We can also produce documents that render on GitHub using format: gfm, which stands for GitHub flavored markdown. This will produce a markdown file, with suffix md, that renders nicely on GitHub. Because we have uploaded these files to GitHub, you can click on the md file and you will see the report as a webpage:

This is a convenient way to share your reports.

20.2.5 Learning more

There is a lot more you can do with R markdown. We highly recommend you continue learning as you gain more experience writing reports in R. There are many free resources on the internet including:

  • The Quarto Guide5
  • Hello, Quarto tutorial6
  • Dynamic Documents with R and knitr textbook7

20.3 Organizing a data science project

In this section we put it all together to create the US murders project and share it on GitHub.

20.3.1 Create directories in Unix

In Section 18.6 we demonstrated how to use Unix to prepare for a data science project using an example. Here we continue this example and show how to use RStudio. In Section 18.6 we created the following directories using Unix:

cd ~
cd projects
mkdir murders
cd murders
mkdir data rdas 

20.3.2 Create an RStudio project

In the next section we will use create an RStudio project. In RStudio we go to File and then New Project… and when given the options we pick Existing Directory. We then write the full path of the murders directory created above.

Once you do this, you will see the rdas and data directories you created in the RStudio Files tab.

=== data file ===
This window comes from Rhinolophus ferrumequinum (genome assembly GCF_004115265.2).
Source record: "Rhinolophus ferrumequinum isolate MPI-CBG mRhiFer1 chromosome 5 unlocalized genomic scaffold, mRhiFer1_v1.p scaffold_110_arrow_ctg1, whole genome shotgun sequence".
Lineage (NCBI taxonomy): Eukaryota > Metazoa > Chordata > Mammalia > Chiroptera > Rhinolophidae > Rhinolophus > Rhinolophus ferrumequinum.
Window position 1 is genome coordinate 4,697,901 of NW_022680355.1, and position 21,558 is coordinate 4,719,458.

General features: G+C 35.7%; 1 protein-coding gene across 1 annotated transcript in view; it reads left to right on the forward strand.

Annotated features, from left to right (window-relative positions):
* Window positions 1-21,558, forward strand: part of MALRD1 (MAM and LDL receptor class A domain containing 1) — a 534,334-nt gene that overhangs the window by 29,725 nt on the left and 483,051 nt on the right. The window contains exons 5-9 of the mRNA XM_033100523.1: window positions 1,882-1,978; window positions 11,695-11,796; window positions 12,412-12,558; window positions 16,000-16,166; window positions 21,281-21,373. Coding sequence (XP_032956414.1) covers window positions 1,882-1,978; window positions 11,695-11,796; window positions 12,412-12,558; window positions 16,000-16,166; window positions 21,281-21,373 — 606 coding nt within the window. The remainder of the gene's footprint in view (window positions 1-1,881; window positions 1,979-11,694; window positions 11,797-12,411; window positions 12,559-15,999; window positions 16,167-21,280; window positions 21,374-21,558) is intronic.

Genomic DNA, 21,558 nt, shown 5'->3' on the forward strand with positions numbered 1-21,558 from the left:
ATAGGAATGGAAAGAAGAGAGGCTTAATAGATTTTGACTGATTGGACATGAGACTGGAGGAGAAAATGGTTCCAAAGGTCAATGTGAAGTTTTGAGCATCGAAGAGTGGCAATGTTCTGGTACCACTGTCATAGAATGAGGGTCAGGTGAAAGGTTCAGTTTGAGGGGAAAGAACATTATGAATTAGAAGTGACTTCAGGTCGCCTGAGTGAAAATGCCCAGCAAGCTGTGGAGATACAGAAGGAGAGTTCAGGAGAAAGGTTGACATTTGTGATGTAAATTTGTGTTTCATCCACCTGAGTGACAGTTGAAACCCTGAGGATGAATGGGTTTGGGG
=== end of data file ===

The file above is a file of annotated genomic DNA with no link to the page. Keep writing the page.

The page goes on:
Keep in mind that when we are in this project, our default working directory will be ~/projects/murders. You can confirm this by typing getwd() into your R session. This is important because it will help us organize the code when we need to write file paths.

Try to always use relative paths in code for data analysis projects. These should be relative to the default working directory. The problem with using full paths, including using the home directory ~ as part of your path, is that your code is unlikely to work on file systems other than yours since the directory structures will be different.

20.3.3 Editting R scripts

Let’s now write a script that downloads a file into the data directory. We will call this file download-data.R.

The content of this file will be:

url <- "https://raw.githubusercontent.com/rafalab/dslabs/master/inst/
dest_file <- "data/murders.csv"
download.file(url, destfile = dest_file)

Notice that we are using the relative path data/murders.csv.

Run this code in R and you will see that a file is added to the data directory.